The former prime minister is keen to defend his liberal version of conservatism.
David Cameron has suggested he would like to strap some of his former Cabinet colleagues on a raft and send them down a “very, very dangerous river”.
The former prime minister warned the Conservatives risked “slipping backwards” by moving away from the liberal agenda he championed as leader from 2005-16.
And he suggested the administration that succeeded his last year needed to do more to present an “inspiring vision” to counter the appeal of Labour’s Jeremy Corbyn.
Speaking to the Evening Standard after chairing a board meeting of patrons of the National Citizen Service (NCS) scheme, which he founded, Mr Cameron said: “It is very important that the Conservative Party doesn’t slip backwards.
“The Conservative Party only succeeds if it is a party of the future.
“Modernisation isn’t an event. It is a process. A political party should be asking itself all the time, ‘Am I properly in touch with and reflecting the society and the country?’.
“I want us to go on being the open, liberal, tolerant party that we became post-2005 because I think that was part of our success.”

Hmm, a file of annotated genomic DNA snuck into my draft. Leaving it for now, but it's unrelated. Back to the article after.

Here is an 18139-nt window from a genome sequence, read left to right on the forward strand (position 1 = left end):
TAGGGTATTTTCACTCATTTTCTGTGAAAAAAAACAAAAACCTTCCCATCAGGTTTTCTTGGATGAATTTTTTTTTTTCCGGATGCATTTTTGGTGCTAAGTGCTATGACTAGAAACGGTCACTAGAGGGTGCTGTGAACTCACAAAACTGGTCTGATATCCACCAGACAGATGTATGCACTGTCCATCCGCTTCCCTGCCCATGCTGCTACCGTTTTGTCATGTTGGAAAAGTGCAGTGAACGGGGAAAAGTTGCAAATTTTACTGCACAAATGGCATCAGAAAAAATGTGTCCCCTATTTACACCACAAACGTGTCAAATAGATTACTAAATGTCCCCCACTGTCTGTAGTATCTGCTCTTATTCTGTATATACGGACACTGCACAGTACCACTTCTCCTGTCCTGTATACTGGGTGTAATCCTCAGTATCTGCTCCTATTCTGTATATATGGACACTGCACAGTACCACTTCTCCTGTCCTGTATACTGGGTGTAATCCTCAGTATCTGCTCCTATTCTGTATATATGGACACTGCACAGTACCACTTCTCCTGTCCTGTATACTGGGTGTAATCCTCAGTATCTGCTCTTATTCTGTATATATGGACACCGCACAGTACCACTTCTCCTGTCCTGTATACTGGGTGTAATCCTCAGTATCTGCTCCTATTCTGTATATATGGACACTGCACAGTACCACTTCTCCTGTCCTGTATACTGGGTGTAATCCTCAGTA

Asked whether any of his former Cabinet colleagues could benefit from the kind of outward-bound courses which NCS provides, Mr Cameron said: “If it involved crossing a very, very dangerous river on a raft, I can think of a few I’d want to strap together.”
Mr Cameron said that Tories needed to push their idealistic vision to counter Mr Corbyn’s drive for younger voters.
“We on the centre-right side of the argument have to have just as inspiring a vision, a more inspiring vision, of how you build not just a strong economy but a strong society and a better life,” he said.
A lot of young Corbyn backers had “forgotten just how dangerous this full-on programme of nationalisation, state control and rampantly high taxes can be”, he said.
Mr Cameron said he was halfway through writing his memoirs and was enjoying the process, even though it was “hard work”.
He said he hoped they would be “a rip-roaring read”.
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